Tag Info

New answers tagged

6

Let me first make a general remark about internal symmetry groups, unrelated to our problem of the correct symmetry group for QCD. The symmetry must act on Hilbert space as a unitary operator for the conservation of probability. Now let us turn to the strong interaction. The most important experimental facts were that Observed hadron spectrum was ...


3

Let $\overline{\mathbb{R}^{p,q}}$ denote the conformal compactification of $\mathbb{R}^{p,q}$. Let $n:=p+q$. [If $n=1$, then any transformation is automatically a conformal transformation, so let's assume $n\geq 2$.] On one hand, there is the (global) conformal group consisting of the set globally defined conformal transformations on ...


5

Here's my two cents worth. Why Lie Algebras? First I'm just going to talk about Lie algebras. These capture almost all information about the underlying group. The only information omitted is the discrete symmetries of the theory. But in quantum mechanics we usually deal with these separately, so that's fine. The Lorentz Lie Algebra It turns out that the ...


2

Firstly, what book is this? It will help greatly if I can reference it myself. It is highly likely that when he says $\mbox{SO}(1,3)$ [or $\mbox{SO}(3,1)$!] that he means $\mbox{SO}(1,3)-\uparrow$, which is absolutely not the same! But most people are very lazy about this. Here you're picking out the simply-connected region of $\mbox{O}(1,3)$ ...


3

So I take it you are clearly aware that the big A Adjoint representation is the homomorphism you're after in this case, so you're seeking a more general method. Also, I'm assuming you know that the homomorphism of Lie algebras can only lift to a group homomorphism if the homomorphism's domain is simply connected, in which case there is a unique group ...


4

First notice that the generators are $-i\sigma_k/2$ and $-iL_k$, since the groups are real Lie groups and thus the structure tensor must be real. The answer to your question is positive. In principle it is enough to take the exponential of the Lie algebra isomorphism and a surjective Lie group homomorphism arises this way $\phi : SU(2)\to SO(3)$: ...


3

The correct electroweak gauge group is $SU(2)_L \times U(1)_Y$ where $Y$ denotes the weak hypercharge. After the Higgs field spontaneously breaks this exact symmetry, third generator of $SU(2)_L$ (weak isospin) and weak hypercharge combine to give the remaining unbroken $U(1)_{em}$. Gauge bosons and fermions fall under different representations of this ...


4

It looks like this loophole is not explicitly discussed in the "axioms", but it is mentioned in the paragraph before equation (2) which I copy here: A symmetry transformation is said to be an internal symmetry transformation if it commutes with P. This implies that it acts only on particle-type indices, and has no matrix elements between particles ...


3

Actually we have the following Lie algebra isomorphism $$u(1)\oplus su(2)\cong u(2),$$ and there exists the following Lie group isomorphism $$[U(1)\times SU(2)]/\mathbb{Z}_2 ~\cong~ U(2).$$ In other words, there is a two-to-one map between $U(1)\times SU(2)$ and $U(2)$. So in that sense the Glashow-Salam-Weinberg $U(1)\times SU(2)$ model already contains ...


8

Nice question! The short answer is that the group is not $SU(2)\times U(1)$, it is $SU(2)_L \times U(1)_{em}$. In other words the two groups act on different standard model particles differently. For example the left handed neutrino does interact weakly and so transforms under the $SU(2)_L$, but is electrically neutral so it doesn't transform under the ...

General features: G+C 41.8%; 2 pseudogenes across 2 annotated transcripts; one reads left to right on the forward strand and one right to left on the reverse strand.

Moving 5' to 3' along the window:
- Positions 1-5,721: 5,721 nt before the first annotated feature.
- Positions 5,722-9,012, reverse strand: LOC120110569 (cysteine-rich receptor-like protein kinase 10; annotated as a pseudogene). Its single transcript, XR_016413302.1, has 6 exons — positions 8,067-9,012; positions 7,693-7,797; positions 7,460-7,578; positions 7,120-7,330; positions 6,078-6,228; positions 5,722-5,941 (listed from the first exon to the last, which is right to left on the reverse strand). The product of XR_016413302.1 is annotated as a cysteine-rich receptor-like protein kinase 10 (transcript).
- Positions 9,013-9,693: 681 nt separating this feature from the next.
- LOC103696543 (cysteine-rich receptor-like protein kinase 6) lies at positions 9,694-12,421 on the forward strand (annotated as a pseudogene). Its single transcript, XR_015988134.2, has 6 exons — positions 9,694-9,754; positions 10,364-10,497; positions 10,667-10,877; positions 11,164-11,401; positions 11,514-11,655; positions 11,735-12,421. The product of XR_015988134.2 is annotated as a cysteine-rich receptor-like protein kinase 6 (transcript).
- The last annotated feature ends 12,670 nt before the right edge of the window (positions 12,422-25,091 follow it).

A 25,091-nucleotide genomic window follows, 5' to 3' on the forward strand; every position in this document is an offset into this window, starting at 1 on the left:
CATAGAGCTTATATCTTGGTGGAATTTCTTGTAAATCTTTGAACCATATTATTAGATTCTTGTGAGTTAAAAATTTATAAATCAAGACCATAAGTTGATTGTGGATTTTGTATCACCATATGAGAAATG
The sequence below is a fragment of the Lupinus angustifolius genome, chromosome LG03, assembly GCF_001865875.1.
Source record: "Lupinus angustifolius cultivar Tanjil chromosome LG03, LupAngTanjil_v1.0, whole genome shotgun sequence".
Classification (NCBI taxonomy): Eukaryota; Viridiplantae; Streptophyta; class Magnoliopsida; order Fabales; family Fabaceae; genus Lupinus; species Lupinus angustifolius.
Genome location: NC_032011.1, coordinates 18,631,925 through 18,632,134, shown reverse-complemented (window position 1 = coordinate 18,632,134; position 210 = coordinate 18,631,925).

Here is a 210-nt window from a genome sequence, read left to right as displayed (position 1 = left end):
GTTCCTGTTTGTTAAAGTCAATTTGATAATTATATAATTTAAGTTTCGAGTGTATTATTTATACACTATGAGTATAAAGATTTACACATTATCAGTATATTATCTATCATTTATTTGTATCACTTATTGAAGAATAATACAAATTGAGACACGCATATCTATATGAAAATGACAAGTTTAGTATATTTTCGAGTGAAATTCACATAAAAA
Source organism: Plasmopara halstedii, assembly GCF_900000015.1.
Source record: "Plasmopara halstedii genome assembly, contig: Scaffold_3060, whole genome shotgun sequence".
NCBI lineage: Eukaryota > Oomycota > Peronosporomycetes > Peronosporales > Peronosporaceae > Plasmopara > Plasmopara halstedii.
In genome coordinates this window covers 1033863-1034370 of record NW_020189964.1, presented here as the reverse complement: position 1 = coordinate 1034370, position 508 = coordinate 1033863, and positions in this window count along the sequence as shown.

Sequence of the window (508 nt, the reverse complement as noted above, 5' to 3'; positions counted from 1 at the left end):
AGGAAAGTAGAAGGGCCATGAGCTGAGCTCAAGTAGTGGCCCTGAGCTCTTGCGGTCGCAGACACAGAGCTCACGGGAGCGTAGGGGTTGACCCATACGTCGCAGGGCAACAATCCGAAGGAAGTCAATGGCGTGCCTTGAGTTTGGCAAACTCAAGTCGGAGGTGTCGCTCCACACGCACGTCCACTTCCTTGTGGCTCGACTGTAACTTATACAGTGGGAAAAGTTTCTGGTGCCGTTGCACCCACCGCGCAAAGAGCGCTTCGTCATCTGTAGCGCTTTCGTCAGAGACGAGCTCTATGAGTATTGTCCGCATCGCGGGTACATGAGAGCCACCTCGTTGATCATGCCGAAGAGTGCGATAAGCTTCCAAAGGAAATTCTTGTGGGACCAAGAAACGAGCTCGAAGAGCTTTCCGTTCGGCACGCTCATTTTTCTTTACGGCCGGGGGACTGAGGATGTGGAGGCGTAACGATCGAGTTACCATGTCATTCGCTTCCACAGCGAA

3

There are 3 actions of the Galilean group on the free particle: On the configuration space, on the phase space and on the quantum state space (wave functions). The Galilean Lie algebra is faithfully realized on the configuration space by means of vector fields, but its lifted action on Poisson algebra of functions on the phase apace and on the wave functions ...


2

Consider a theory of fields $\phi:M\to T$ where $M$ is a manifold, and $T$ is a set. In physics, $T$ is often either a vector space or a manifold. We call $M$ the domain of the theory, and we call $T$ the target space. of the theory. We call a function from $M$ to $T$ a field configuration, and the set of all field configurations is denoted $\mathcal F$. ...


5

Using the Littlewood-Richardson (LR) rules for Young tableaux, one may show that $$ \begin{array}{c} [~~]\cr [~~] \end{array} \quad\otimes\quad \begin{array}{c} [a]\cr [b] \end{array} \quad=\quad\begin{array}{c} [~~]\cr [~~] \cr [a]\cr [b]\end{array} \quad\oplus\quad\begin{array}{rl} [~~]&[a]\cr [~~]&\cr [b] \end{array} ...


4

The central extensions are classified by the second cohomology group: http://en.wikipedia.org/wiki/Group_extension . If this group is trivial then each central extension is semidirect (and hence in some sense trivial). In particular, this is the case for the Poincare group but not for the Galilei group. However, if you want to take a nonrelativistic limit ...


2

Well, this might not be exactly what OP is looking for, but the statement in Ref. 1 is in general not correct. That infinitesimal (global) symmetries (of an action) satisfy a Lie algebra does not imply that the corresponding Noether charges must also form a Lie algebra. There could be (classical) anomalies. Example: One example is free Schrödinger theory, ...


1

The confusion possibly comes from the casual notation, for example the last term in equation (3) in its full form ought to be $J_i\epsilon^a t^a_{ij}\phi_j$, which is just a number; while in the original notation $J \epsilon^a t^a \phi$ it might lead you to think it is a matrix because of the presence of $t^a$. One quick way to check the mistake is to ...



Top 50 recent answers are included